NSW Minister for the Arts Ben Franklin has announced the Newtown School of Arts, which served as an independent theatre and music venue for several years before closing its doors in March 2022, will undergo a major refurbishment funded by a $2 million investment through the NSW Government’s Creative Capital Program.
The funding will see the building converted into a versatile and fully accessible venue with a 200-seat theatre, cabaret, and music venue on the first floor and a 50-seat, street-level black box theatre for the development of new work.
The building, which is just metres from Sydney’s busy King Street strip, will also feature a new café.
‘This investment from the NSW Government will help modernise the internal school space while creating secure employment opportunities for 900 artists,’ said Franklin.
‘The upgraded facilities will allow the school to host spectacular productions and will provide a suitable space for our next generation of creatives to hone their craft and develop exciting new works for the community to enjoy.’
A future for bricks-and-mortar investment?
The School of Arts was founded by Newtown resident Thomas Hold in 1858 with a mission to ‘bring the rich man’s greatest luxury within the reach of the poorest’. The current building, which dates back to 1916, has operated as a subscription library, a lecture hall, a venue for community events (ranging from social dances to pet shows) and as a pop-up hospital during the Spanish flu pandemic after World War I.
Operating as a performing arts venue since 2004, the building came under the artistic directorship of Kerri Glasscock and Cameron Undy in 2015 and was relaunched under the Old 505 banner. It quickly became established as an important space for independent theatre artists and jazz musicians.
But the COVID-19 pandemic and rolling closures of venues severely compromised the venue’s viability and despite a $200,000 grant from the NSW government’s Live Music Support Fund in 2021, Glasscock announced the Old 505’s closure in March this year.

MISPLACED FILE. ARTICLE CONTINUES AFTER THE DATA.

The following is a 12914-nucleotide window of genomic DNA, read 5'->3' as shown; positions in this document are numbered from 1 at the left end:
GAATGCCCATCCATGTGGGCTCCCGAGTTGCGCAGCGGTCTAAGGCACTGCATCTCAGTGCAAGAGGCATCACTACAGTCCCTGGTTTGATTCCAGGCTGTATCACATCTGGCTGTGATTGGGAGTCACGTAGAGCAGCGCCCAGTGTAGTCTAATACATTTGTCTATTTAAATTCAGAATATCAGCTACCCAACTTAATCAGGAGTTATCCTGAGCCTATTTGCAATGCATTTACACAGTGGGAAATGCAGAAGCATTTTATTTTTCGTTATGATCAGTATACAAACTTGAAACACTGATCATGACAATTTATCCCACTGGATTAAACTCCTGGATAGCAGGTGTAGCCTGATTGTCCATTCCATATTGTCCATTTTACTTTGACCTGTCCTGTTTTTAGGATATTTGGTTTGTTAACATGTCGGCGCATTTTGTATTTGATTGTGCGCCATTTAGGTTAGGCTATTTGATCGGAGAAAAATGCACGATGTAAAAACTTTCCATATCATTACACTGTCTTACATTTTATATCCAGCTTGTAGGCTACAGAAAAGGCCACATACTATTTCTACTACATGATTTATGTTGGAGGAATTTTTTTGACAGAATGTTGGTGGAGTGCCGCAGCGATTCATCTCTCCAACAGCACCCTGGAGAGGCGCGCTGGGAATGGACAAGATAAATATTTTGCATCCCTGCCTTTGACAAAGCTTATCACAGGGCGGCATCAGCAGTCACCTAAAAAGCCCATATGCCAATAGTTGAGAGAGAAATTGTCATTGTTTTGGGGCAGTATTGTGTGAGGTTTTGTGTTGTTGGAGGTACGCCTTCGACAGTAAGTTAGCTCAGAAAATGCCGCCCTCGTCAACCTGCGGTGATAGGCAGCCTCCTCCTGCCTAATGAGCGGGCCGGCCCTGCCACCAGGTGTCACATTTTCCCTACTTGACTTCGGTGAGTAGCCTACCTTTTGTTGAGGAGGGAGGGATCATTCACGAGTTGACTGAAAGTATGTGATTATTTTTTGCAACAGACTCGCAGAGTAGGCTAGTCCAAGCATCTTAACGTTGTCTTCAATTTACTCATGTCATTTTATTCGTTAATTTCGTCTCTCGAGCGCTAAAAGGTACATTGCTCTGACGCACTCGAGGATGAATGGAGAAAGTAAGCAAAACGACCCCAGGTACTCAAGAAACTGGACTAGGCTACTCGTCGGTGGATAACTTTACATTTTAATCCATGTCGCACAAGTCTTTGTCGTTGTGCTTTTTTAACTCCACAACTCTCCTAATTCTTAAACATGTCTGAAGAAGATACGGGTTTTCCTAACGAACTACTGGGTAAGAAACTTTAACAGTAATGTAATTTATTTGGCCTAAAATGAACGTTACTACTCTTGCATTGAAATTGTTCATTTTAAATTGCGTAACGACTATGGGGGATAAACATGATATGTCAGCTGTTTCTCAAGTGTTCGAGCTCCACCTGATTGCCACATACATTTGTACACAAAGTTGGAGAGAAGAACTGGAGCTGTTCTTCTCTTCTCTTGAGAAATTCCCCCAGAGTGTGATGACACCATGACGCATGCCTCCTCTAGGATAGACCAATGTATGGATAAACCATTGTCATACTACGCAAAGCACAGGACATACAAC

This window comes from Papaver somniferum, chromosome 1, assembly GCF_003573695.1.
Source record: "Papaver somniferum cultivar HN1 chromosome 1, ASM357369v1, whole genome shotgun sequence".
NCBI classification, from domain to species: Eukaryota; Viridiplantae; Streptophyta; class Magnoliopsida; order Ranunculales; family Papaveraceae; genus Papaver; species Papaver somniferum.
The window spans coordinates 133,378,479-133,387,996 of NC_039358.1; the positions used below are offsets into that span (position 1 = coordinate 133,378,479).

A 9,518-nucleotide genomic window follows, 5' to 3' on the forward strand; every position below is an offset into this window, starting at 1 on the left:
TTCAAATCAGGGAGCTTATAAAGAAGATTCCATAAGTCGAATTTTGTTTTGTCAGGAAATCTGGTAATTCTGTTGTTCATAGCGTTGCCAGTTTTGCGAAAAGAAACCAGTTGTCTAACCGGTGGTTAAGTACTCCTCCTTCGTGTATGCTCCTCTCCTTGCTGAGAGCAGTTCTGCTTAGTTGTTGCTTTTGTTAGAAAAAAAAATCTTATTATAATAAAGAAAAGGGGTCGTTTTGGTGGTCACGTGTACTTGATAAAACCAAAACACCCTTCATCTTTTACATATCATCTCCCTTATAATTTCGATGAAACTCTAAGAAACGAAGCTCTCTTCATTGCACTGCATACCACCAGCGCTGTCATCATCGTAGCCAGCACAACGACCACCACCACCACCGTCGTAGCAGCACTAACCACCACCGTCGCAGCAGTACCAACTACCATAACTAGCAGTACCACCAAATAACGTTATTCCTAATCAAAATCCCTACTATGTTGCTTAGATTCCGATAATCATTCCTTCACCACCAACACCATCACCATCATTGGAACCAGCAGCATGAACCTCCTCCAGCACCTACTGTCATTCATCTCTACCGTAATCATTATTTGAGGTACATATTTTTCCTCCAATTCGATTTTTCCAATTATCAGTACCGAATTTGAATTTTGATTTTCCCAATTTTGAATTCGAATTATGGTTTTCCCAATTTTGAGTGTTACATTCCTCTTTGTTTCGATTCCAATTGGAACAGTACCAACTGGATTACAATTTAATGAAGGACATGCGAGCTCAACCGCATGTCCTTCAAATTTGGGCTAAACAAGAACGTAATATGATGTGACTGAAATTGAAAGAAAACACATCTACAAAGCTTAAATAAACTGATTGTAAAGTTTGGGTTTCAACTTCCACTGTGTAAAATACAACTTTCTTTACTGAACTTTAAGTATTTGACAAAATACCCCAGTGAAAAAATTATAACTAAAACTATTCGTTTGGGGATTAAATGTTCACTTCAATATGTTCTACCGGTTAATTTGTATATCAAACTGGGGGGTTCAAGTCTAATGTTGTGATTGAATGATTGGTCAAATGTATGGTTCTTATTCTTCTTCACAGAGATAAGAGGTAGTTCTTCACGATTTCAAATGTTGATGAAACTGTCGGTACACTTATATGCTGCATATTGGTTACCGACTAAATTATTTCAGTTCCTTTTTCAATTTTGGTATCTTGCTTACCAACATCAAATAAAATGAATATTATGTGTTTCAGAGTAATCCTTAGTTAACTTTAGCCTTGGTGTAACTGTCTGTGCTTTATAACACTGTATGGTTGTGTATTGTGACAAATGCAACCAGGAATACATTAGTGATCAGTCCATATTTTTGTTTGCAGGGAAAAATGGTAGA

‘I’m not completely convinced independent bricks-and-mortar businesses are ever coming back,’ Glasscock told Guardian Australia at the time.
Even in the wake of the announcement, Glasscock, who is Festival Director and CEO of the Sydney Fringe, has not changed her mind.
‘I still believe the risks are simply too great for any one organisation to carry,’ she told ArtsHub. ‘But this announcement is tremendous in terms of progress; a shared risk model between government, arts organisations and the private sector.’
It is heartening to see an increased focus on the ‘fine-grain’ of arts infrastructure in Sydney, Glasscock added. ‘We’ve seen a lot of high-end development but projects like this is where it really counts. This is the future.’
Greg Khoury, Chair of 5 Eliza’s board of trustees, anticipates the building works will commence sometime in the first half of 2023 (after a yet to be announced production concludes) with a view to reopening in late 2023 or early 2024.
‘We haven’t submitted a DA [Development Application] yet but once we lodge that, we don’t think the refurbishment will take too long – somewhere between six and nine months,’ he said.
The extending of the first floor will effectively double the space available to creatives using the facility, while retaining its heritage features. ‘We see the potential to quadruple the artistic output of the building,’ Khoury explained.
The venue will also provide a viable space for small-to medium scale touring productions, Khoury said.
‘The demand for that sort of space is very significant. Sydney misses out on so many shows simply because there’s nowhere to put them.’
The new spaces will be managed and partially curated by practising artists with a view to keeping the larger part of each season open to hires, Khoury added. ‘Just about all the small spaces in Sydney are curated. It’s very difficult for people to get a look-in. The Arts School was always about making the arts accessible to everybody. There is so much potential here to unlock.’